Stonehenge on the Equinox

Cici and Andrea Stonehenge

 

In case you missed that post, check it out here.

Isle of Man

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See Ben’s post here for more pictures & the rest of the story.

 

Lake District

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And see his post here about the “walking” (British word for hiking) in Lake District.

 

Adventures in Scotland

from Glasgow to Edinburgh with Gretchen & Joan

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Theatre bingeing

My love of theatre and the performing arts was treated quite well when I lived in A2, and it has only grown since moving to London. I was probably averaging about 1 show every 6 weeks… until I introduced Gretch & Joan to the West End. After a thrilling night with front row seats to Memphis, we decided that the 2nd of their two day visit to London should be spent going to a matinee (Billy Elliot) and an evening performance (Agatha Christie’s Mousetrap).  Gotta make the most of those London minutes!!

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As a student, I have the pleasure of tapping into the crazy-cheap student tickets with my last my last 6 shows ranging from £0 to£5 each. Just as golfing in Jackson, MI can be cheaper than going to the movie theater, scoring student tickets for the West End can be less expensive than meeting up at the pub. The more that I indulge however, the less I am able to shut my mind off and enjoy the show.   (Well… let’s be real. I don’t think I was ever the type to just shut my mind off.) I described part of this when I spoke of Matilda.  And I think it has become even more noticeable as I indulge. Consider, for example, the Curious Incident of the Dog in the Night. (The Spark Notes summary is here if you haven’t seen the show or read the book.) While the 12 year old girls sitting next to me were trying to solve the mystery during intermission and gushing over how “Christopher is so good at Maths*!!” after the final curtain call, my mind had drifted down some other paths.

 

  • How do we as a society treat people who fall outside of “normal”? From an early age, we learn to be tolerant of people that are different from us. This earns us the badge of being civil. What is the difference between being tolerant and being kind?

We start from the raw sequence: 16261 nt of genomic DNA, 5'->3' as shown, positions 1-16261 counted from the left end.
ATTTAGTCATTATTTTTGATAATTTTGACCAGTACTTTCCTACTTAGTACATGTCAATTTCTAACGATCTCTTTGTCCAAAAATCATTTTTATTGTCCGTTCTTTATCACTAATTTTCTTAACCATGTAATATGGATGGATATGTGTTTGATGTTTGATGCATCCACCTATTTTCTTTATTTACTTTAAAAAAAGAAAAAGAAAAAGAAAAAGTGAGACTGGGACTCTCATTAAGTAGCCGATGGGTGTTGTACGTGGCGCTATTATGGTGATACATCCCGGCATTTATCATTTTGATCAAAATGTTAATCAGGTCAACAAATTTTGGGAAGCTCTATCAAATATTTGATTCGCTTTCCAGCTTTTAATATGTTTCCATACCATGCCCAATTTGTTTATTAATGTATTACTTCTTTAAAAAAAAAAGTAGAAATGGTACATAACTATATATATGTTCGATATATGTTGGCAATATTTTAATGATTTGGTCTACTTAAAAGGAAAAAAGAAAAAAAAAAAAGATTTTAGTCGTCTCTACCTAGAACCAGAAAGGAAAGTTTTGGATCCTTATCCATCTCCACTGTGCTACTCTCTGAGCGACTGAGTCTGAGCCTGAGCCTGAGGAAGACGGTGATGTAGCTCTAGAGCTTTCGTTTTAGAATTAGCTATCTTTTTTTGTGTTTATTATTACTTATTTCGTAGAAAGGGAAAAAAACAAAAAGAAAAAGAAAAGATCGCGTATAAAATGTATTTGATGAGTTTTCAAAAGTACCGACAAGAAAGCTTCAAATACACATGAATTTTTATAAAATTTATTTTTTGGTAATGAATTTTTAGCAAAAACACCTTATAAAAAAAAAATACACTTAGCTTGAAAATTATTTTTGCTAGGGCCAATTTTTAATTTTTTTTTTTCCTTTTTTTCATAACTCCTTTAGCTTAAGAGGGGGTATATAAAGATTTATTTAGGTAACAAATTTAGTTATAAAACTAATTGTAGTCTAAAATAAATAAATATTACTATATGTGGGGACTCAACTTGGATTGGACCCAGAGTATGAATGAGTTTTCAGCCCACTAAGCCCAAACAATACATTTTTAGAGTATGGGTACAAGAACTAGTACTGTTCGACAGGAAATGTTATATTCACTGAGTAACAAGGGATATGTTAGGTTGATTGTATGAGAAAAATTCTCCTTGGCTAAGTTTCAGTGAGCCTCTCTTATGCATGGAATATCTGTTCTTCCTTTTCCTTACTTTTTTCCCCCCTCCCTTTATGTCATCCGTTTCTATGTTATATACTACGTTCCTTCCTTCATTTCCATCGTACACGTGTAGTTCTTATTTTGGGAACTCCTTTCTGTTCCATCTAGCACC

• What responsibilities do parents have to their children? Do these responsibilities depend on the child’s individual needs and talents? I was particularly interested in the contrast between Christopher’s mother and father. The father stayed with him the whole time, but there were some obvious parent / child clashes made more frustrating by misunderstanding Christopher’s autism. The mother—overwhelmed by having an autistic child—copes by having an affair and moving away with the new man, but continues to express her never-ending love for Christopher through letters.

[*Brits say Maths instead of Math. This still hasn’t stopped bringing a smile to my face. 🙂 ]

If I ever become bored, I think I shall develop a lecture series about Social Science, Health, and Medicine in the West End.

 

…And reliving the excitement of seeing London for the first time through the eyes of visitors

Featured Image: from the Columbia Road Flower Market

Catholic Approaches to Bioethics – Discussion on June 22 at 3:30PM

A taste on what I am up to when I’m not working on my dissertation or off adventuring… 🙂

Department of Global Health & Social Medicine at King's College, London

The “Religion & Bioethics” reading group is reconvening to discuss ‘Catholic Approaches to Bioethics’ on Monday June 22nd 330 pm – 5 pm (PLEASE NOTE UNUSUAL TIME), in room 3.1.1 East Wing, King’s Building, Strand Campus.

 Andrea Berkemeier (Bioethics & Society MA student) has kindly volunteered to share with us her knowledge of Catholic approaches toBioethics and will open the discussion. Take a look at Andrea’s blog here.

You can access the reading list here.

Hope to see many of you there! For inquiries, silvia.1.camporesi@kcl.ac.uk